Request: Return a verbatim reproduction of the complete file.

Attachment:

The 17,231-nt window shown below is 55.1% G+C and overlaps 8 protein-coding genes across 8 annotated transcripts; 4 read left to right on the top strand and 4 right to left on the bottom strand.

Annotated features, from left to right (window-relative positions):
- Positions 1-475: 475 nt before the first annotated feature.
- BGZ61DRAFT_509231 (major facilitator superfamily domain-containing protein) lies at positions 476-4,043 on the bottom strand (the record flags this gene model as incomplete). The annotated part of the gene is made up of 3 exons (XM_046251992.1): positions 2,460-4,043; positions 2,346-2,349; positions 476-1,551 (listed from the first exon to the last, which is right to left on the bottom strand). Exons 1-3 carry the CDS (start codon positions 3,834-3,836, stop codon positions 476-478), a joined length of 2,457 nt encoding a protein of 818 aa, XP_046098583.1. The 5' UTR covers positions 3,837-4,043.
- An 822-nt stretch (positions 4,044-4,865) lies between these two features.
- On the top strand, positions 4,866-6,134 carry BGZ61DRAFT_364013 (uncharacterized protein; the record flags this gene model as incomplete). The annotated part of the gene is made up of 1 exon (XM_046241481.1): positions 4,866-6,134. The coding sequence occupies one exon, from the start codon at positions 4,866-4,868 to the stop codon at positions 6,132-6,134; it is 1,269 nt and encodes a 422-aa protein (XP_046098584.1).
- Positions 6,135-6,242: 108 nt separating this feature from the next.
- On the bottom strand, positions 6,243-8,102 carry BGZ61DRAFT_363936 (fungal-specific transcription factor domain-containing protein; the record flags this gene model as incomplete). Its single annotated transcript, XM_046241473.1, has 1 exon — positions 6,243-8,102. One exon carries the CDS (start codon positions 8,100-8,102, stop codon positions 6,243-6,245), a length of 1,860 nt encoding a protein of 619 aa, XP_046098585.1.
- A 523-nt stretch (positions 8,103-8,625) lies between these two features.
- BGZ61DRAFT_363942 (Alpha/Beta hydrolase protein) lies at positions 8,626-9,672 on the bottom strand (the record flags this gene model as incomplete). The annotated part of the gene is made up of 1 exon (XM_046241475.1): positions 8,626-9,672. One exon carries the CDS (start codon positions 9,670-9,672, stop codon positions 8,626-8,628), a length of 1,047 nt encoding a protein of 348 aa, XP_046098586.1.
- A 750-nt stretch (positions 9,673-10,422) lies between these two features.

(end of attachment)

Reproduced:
The 17,231-nt window shown below is 55.1% G+C and overlaps 8 protein-coding genes across 8 annotated transcripts; 4 read left to right on the top strand and 4 right to left on the bottom strand.

Annotated features, from left to right (window-relative positions):
- Positions 1-475: 475 nt before the first annotated feature.
- BGZ61DRAFT_509231 (major facilitator superfamily domain-containing protein) lies at positions 476-4,043 on the bottom strand (the record flags this gene model as incomplete). The annotated part of the gene is made up of 3 exons (XM_046251992.1): positions 2,460-4,043; positions 2,346-2,349; positions 476-1,551 (listed from the first exon to the last, which is right to left on the bottom strand). Exons 1-3 carry the CDS (start codon positions 3,834-3,836, stop codon positions 476-478), a joined length of 2,457 nt encoding a protein of 818 aa, XP_046098583.1. The 5' UTR covers positions 3,837-4,043.
- An 822-nt stretch (positions 4,044-4,865) lies between these two features.
- On the top strand, positions 4,866-6,134 carry BGZ61DRAFT_364013 (uncharacterized protein; the record flags this gene model as incomplete). The annotated part of the gene is made up of 1 exon (XM_046241481.1): positions 4,866-6,134. The coding sequence occupies one exon, from the start codon at positions 4,866-4,868 to the stop codon at positions 6,132-6,134; it is 1,269 nt and encodes a 422-aa protein (XP_046098584.1).
- Positions 6,135-6,242: 108 nt separating this feature from the next.
- On the bottom strand, positions 6,243-8,102 carry BGZ61DRAFT_363936 (fungal-specific transcription factor domain-containing protein; the record flags this gene model as incomplete). Its single annotated transcript, XM_046241473.1, has 1 exon — positions 6,243-8,102. One exon carries the CDS (start codon positions 8,100-8,102, stop codon positions 6,243-6,245), a length of 1,860 nt encoding a protein of 619 aa, XP_046098585.1.
- A 523-nt stretch (positions 8,103-8,625) lies between these two features.
- BGZ61DRAFT_363942 (Alpha/Beta hydrolase protein) lies at positions 8,626-9,672 on the bottom strand (the record flags this gene model as incomplete). The annotated part of the gene is made up of 1 exon (XM_046241475.1): positions 8,626-9,672. One exon carries the CDS (start codon positions 9,670-9,672, stop codon positions 8,626-8,628), a length of 1,047 nt encoding a protein of 348 aa, XP_046098586.1.
- A 750-nt stretch (positions 9,673-10,422) lies between these two features.